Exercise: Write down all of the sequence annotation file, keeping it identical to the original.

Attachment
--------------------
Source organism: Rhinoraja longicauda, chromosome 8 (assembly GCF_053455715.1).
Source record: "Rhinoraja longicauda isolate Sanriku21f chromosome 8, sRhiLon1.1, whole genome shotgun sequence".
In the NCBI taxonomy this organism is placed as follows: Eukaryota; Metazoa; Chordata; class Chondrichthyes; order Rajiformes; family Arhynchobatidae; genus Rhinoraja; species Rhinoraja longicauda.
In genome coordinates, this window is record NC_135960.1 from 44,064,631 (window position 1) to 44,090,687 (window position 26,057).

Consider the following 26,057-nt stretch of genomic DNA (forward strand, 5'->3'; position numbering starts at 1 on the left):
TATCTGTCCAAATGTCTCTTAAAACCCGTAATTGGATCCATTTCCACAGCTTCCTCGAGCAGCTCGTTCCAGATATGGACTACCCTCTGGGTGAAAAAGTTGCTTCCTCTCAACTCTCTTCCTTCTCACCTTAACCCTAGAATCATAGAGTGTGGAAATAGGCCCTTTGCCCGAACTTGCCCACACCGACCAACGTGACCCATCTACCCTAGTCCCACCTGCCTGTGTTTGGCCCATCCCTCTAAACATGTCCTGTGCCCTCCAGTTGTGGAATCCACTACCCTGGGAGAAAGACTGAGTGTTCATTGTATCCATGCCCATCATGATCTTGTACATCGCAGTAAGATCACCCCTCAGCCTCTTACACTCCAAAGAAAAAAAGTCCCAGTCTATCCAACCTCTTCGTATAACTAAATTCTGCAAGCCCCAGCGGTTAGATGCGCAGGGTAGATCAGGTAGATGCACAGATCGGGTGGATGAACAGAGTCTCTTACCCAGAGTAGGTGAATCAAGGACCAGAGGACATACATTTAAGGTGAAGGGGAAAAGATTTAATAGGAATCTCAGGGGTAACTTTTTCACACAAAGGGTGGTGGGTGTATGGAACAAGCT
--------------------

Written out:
Source organism: Rhinoraja longicauda, chromosome 8 (assembly GCF_053455715.1).
Source record: "Rhinoraja longicauda isolate Sanriku21f chromosome 8, sRhiLon1.1, whole genome shotgun sequence".
In the NCBI taxonomy this organism is placed as follows: Eukaryota; Metazoa; Chordata; class Chondrichthyes; order Rajiformes; family Arhynchobatidae; genus Rhinoraja; species Rhinoraja longicauda.
In genome coordinates, this window is record NC_135960.1 from 44,064,631 (window position 1) to 44,090,687 (window position 26,057).

Consider the following 26,057-nt stretch of genomic DNA (forward strand, 5'->3'; position numbering starts at 1 on the left):
TATCTGTCCAAATGTCTCTTAAAACCCGTAATTGGATCCATTTCCACAGCTTCCTCGAGCAGCTCGTTCCAGATATGGACTACCCTCTGGGTGAAAAAGTTGCTTCCTCTCAACTCTCTTCCTTCTCACCTTAACCCTAGAATCATAGAGTGTGGAAATAGGCCCTTTGCCCGAACTTGCCCACACCGACCAACGTGACCCATCTACCCTAGTCCCACCTGCCTGTGTTTGGCCCATCCCTCTAAACATGTCCTGTGCCCTCCAGTTGTGGAATCCACTACCCTGGGAGAAAGACTGAGTGTTCATTGTATCCATGCCCATCATGATCTTGTACATCGCAGTAAGATCACCCCTCAGCCTCTTACACTCCAAAGAAAAAAAGTCCCAGTCTATCCAACCTCTTCGTATAACTAAATTCTGCAAGCCCCAGCGGTTAGATGCGCAGGGTAGATCAGGTAGATGCACAGATCGGGTGGATGAACAGAGTCTCTTACCCAGAGTAGGTGAATCAAGGACCAGAGGACATACATTTAAGGTGAAGGGGAAAAGATTTAATAGGAATCTCAGGGGTAACTTTTTCACACAAAGGGTGGTGGGTGTATGGAACAAGCT